08 March, 2008
There’s been an exchange of views on Shooting People regarding gender and movies.
This is what a female TV writer wrote (beware of spoilers):
"I've been interested to see the reaction to Juno. Are the hostile comments from (mostly male) critics really because they don't like a female protagonist making jokes about male dangly bits in the first ten minutes of the movie (the "pork swords" line, which I loved)? Or is it just the shock of having a female character who's actually smart and witty and answers back and gets away with it? As opposed to:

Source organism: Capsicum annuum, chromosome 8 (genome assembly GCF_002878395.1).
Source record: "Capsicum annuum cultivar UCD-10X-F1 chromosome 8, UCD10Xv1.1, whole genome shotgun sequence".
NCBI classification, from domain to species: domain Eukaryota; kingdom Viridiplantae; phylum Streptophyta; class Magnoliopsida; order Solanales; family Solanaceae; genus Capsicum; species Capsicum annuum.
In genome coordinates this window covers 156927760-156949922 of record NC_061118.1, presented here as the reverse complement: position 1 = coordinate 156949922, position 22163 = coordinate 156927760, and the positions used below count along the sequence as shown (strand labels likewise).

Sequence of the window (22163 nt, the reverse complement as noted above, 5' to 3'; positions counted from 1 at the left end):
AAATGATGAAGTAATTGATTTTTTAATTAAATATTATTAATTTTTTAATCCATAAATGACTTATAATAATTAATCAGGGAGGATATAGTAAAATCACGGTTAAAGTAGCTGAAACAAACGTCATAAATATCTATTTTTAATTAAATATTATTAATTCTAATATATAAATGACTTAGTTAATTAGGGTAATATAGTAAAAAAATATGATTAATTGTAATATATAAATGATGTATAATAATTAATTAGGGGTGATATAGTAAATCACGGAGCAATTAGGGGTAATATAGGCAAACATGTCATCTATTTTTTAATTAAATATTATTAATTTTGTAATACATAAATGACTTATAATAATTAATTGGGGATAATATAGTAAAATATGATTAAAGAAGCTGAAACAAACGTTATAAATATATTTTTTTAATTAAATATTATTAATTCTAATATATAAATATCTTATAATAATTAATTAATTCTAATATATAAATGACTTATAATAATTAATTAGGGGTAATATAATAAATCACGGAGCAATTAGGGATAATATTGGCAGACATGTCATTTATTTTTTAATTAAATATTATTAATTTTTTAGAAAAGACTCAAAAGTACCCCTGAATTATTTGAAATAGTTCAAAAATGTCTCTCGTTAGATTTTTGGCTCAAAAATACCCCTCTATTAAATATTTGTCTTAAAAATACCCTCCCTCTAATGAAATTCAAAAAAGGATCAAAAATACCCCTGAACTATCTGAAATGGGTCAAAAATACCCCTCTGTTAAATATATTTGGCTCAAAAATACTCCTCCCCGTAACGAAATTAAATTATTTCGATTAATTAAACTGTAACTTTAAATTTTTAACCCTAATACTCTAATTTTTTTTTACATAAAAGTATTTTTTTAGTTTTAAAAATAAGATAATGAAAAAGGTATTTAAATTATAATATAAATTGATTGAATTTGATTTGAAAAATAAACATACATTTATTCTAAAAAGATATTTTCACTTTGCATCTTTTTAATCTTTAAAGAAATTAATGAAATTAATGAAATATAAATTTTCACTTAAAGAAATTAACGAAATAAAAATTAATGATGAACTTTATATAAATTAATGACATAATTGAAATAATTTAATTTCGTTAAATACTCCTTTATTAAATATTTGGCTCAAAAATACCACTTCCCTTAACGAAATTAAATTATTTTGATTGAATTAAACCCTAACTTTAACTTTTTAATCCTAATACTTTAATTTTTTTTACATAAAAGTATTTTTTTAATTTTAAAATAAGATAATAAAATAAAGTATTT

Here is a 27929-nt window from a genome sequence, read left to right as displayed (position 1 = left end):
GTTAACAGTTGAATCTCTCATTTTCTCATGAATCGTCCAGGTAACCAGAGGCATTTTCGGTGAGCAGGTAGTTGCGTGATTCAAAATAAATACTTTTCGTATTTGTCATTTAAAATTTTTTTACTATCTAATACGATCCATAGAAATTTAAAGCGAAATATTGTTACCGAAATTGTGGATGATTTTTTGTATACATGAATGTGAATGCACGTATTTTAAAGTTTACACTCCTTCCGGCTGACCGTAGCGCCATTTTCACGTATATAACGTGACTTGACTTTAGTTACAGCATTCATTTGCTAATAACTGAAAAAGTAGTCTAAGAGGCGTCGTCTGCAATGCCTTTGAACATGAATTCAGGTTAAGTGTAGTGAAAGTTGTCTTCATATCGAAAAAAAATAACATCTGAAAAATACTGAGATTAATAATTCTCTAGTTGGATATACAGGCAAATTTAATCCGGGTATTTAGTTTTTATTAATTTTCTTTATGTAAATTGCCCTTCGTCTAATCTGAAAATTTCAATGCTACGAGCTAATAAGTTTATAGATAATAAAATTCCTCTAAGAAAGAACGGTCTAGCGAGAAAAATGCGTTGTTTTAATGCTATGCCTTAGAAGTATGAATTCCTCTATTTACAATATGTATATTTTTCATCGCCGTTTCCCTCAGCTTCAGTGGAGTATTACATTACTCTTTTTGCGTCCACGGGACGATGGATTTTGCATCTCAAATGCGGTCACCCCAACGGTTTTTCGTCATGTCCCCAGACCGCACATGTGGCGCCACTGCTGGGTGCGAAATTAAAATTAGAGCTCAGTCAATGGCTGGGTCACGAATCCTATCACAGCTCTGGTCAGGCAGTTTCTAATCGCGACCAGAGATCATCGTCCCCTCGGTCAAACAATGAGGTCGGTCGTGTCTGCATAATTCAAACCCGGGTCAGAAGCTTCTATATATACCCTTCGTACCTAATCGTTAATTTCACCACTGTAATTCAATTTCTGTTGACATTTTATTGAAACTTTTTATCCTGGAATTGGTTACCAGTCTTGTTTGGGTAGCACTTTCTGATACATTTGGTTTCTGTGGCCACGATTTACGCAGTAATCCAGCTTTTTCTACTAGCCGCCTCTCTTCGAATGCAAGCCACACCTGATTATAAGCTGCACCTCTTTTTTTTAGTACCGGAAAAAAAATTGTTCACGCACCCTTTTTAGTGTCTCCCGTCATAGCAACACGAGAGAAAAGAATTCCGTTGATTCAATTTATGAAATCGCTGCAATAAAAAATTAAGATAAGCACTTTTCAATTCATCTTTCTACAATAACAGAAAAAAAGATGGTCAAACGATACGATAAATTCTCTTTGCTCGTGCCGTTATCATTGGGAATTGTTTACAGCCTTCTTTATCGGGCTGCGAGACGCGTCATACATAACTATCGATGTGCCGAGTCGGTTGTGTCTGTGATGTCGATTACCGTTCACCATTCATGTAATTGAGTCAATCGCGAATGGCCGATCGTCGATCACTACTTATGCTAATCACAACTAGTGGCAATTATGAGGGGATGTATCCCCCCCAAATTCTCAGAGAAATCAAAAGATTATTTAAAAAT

- going along with your husband's mad plan even though he doesn't tell you anything and getting murdererd (NO COUNTRY FOR OLD MEN); being trafficked, raped, generally abused, impregnated and dying in childbirth (EASTERN PROMISES), being patronised by Viggo Mortenson. your Dad and every male around even though you're a doctor (EASTERN PROMISES again); waiting tearfully and pregnantly for your husband to come home (RENDITION), realising tearfully that your brother is a terrorist (RENDITION again), being shagged and dumped by Russell Crowe but that's fine because he's THE HERO and he's, like, taking on the bad guys (AMERICAN GANGSTER); meekly giving Russell Crowe his dinner but that's okay because he's a villain but has good table manners (3.10 TO YUMA); standing by your man even though you know he's cheated on you (WHEN DID YOU LAST SEE YOUR FATHER); being horribly murdered while gardening (SUNSHINE), running round after Tom Hanks and catering all his, ahem, needs (CHARLIE WILSON'S WAR), or just being TOTALLY BLOODY INVISIBLE (the pretentious, over-wrought, self-regarding THERE WILL BE BLOOD).